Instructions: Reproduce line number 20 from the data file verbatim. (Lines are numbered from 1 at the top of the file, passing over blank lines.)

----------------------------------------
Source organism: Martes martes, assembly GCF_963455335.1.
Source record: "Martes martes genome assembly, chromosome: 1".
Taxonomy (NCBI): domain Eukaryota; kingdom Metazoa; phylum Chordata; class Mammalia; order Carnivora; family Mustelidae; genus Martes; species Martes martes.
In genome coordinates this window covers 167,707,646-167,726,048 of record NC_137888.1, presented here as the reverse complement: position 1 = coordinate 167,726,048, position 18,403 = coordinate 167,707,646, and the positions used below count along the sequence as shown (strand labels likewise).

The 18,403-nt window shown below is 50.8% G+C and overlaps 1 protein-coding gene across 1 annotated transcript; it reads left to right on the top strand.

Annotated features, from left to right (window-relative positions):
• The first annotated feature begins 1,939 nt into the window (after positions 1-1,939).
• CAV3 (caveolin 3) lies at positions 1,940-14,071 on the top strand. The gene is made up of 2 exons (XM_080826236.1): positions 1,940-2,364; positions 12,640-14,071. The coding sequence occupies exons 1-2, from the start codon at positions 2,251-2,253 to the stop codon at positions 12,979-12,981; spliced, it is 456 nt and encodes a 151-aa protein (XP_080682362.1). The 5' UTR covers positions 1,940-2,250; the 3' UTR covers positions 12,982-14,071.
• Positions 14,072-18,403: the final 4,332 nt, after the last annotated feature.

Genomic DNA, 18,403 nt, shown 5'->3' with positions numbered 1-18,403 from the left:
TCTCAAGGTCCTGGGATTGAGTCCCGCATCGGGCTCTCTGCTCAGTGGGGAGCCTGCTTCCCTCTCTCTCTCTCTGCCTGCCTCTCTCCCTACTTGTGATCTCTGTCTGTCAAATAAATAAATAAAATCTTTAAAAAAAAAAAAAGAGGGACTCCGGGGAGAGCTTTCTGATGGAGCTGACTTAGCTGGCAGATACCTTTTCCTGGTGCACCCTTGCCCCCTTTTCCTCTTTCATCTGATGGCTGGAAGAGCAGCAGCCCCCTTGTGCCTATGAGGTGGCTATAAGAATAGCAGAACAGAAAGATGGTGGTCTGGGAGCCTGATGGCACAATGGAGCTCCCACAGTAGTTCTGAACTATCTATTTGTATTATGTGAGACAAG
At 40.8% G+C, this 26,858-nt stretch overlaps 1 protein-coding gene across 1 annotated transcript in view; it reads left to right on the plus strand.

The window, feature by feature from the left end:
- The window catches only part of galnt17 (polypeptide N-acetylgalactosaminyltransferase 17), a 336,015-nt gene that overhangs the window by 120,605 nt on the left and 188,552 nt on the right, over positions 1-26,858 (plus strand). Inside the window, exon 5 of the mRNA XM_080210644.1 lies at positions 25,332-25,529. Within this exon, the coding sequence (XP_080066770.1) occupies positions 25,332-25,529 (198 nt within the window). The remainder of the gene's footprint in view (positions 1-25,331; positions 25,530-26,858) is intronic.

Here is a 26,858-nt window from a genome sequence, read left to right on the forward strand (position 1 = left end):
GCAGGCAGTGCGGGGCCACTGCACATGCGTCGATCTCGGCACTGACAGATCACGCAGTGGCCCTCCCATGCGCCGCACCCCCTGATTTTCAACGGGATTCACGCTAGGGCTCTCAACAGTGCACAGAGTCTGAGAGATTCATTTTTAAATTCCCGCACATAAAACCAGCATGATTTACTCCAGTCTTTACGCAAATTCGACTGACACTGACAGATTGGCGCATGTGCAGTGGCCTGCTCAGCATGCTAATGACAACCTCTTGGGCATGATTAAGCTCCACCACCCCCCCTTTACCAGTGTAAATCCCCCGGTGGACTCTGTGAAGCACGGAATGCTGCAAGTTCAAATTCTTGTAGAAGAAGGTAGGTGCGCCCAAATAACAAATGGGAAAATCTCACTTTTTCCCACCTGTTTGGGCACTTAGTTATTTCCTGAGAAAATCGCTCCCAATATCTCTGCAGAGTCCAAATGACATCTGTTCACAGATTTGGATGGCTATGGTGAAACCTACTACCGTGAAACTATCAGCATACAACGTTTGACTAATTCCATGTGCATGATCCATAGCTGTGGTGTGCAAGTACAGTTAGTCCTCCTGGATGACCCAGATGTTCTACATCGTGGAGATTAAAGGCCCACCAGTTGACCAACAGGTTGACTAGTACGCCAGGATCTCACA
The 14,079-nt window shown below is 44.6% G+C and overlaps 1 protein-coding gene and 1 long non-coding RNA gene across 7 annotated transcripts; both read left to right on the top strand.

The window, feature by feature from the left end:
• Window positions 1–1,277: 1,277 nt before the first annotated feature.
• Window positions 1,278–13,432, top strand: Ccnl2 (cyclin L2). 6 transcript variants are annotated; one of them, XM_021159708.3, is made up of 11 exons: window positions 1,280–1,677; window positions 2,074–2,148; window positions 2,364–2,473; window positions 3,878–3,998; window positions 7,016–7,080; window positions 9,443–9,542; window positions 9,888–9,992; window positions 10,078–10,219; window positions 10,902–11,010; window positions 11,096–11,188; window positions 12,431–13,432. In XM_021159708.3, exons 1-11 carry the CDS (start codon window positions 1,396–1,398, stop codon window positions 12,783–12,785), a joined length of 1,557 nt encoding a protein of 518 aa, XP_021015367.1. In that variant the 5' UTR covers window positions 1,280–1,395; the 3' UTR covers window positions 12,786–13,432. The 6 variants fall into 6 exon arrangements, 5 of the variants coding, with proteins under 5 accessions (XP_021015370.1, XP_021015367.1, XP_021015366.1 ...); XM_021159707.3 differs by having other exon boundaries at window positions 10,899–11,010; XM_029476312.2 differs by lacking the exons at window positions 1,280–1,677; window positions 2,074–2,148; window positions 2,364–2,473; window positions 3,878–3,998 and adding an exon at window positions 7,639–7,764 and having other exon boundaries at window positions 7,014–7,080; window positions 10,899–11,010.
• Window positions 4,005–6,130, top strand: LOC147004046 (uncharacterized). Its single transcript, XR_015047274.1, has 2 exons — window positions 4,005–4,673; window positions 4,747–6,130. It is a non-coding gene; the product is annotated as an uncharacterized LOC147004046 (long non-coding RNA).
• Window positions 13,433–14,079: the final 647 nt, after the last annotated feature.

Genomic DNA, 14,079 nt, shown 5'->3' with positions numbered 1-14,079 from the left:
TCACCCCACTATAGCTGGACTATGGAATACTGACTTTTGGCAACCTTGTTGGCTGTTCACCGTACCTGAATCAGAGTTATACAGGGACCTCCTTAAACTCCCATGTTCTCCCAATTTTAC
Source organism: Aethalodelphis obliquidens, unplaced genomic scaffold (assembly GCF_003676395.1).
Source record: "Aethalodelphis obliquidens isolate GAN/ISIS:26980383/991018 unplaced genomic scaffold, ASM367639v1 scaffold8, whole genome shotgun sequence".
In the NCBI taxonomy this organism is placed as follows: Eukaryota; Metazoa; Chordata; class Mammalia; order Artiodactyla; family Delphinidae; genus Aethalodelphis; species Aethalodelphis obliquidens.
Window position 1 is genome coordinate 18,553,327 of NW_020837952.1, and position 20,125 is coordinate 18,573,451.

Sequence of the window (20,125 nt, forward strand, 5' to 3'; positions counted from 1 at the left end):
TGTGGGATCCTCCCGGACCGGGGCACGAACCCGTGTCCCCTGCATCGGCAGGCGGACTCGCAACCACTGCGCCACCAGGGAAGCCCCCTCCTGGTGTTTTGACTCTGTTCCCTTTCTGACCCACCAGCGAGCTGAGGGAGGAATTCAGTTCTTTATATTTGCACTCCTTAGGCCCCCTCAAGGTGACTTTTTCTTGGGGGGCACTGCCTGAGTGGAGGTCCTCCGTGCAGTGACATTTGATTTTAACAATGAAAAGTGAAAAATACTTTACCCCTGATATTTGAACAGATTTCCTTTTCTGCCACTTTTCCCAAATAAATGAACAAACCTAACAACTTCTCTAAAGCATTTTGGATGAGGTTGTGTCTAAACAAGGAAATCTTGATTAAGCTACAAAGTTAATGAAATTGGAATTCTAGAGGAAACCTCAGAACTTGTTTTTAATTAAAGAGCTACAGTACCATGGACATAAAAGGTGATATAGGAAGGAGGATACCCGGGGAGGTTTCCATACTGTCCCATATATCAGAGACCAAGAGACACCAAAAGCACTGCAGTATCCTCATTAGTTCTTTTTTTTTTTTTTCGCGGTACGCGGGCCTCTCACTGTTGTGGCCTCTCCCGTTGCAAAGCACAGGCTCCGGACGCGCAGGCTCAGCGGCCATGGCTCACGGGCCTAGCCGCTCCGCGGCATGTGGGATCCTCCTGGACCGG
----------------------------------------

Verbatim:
• Window positions 1,278–13,432, top strand: Ccnl2 (cyclin L2). 6 transcript variants are annotated; one of them, XM_021159708.3, is made up of 11 exons: window positions 1,280–1,677; window positions 2,074–2,148; window positions 2,364–2,473; window positions 3,878–3,998; window positions 7,016–7,080; window positions 9,443–9,542; window positions 9,888–9,992; window positions 10,078–10,219; window positions 10,902–11,010; window positions 11,096–11,188; window positions 12,431–13,432. In XM_021159708.3, exons 1-11 carry the CDS (start codon window positions 1,396–1,398, stop codon window positions 12,783–12,785), a joined length of 1,557 nt encoding a protein of 518 aa, XP_021015367.1. In that variant the 5' UTR covers window positions 1,280–1,395; the 3' UTR covers window positions 12,786–13,432. The 6 variants fall into 6 exon arrangements, 5 of the variants coding, with proteins under 5 accessions (XP_021015370.1, XP_021015367.1, XP_021015366.1 ...); XM_021159707.3 differs by having other exon boundaries at window positions 10,899–11,010; XM_029476312.2 differs by lacking the exons at window positions 1,280–1,677; window positions 2,074–2,148; window positions 2,364–2,473; window positions 3,878–3,998 and adding an exon at window positions 7,639–7,764 and having other exon boundaries at window positions 7,014–7,080; window positions 10,899–11,010.